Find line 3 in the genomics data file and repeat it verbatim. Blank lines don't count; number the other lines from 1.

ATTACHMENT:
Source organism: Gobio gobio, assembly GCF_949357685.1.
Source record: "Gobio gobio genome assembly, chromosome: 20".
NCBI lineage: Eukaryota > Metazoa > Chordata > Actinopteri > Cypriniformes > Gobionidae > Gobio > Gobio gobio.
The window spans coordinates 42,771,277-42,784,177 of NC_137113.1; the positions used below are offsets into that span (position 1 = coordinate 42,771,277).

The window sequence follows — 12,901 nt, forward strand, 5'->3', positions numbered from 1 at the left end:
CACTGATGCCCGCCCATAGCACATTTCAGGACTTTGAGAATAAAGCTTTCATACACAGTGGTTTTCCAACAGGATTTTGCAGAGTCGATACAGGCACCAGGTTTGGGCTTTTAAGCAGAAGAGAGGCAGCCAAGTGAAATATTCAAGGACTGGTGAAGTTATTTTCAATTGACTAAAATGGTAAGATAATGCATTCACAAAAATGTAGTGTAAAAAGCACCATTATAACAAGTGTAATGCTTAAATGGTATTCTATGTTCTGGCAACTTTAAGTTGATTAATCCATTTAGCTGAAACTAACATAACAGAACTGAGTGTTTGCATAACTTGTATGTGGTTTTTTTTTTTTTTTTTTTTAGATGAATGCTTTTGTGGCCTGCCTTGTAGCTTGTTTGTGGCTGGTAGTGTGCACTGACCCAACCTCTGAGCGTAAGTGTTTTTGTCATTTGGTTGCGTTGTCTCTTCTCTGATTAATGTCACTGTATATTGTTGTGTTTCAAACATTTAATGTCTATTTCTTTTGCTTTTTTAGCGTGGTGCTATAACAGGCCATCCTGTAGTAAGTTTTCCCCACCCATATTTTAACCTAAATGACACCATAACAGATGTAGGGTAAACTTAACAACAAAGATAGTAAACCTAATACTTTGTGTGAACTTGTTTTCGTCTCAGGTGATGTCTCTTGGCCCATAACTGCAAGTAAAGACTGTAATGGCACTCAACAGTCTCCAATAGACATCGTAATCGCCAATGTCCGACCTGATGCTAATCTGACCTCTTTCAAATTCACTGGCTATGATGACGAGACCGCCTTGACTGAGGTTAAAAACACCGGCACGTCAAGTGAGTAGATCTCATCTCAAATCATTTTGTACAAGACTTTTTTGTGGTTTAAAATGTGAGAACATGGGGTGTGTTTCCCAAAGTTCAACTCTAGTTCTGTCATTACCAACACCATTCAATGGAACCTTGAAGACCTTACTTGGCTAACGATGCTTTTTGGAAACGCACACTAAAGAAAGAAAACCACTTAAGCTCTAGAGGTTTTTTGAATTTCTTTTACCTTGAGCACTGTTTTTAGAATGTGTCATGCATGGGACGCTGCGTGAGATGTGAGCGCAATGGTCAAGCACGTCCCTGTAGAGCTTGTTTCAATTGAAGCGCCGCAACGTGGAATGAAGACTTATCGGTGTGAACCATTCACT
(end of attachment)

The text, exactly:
NCBI lineage: Eukaryota > Metazoa > Chordata > Actinopteri > Cypriniformes > Gobionidae > Gobio > Gobio gobio.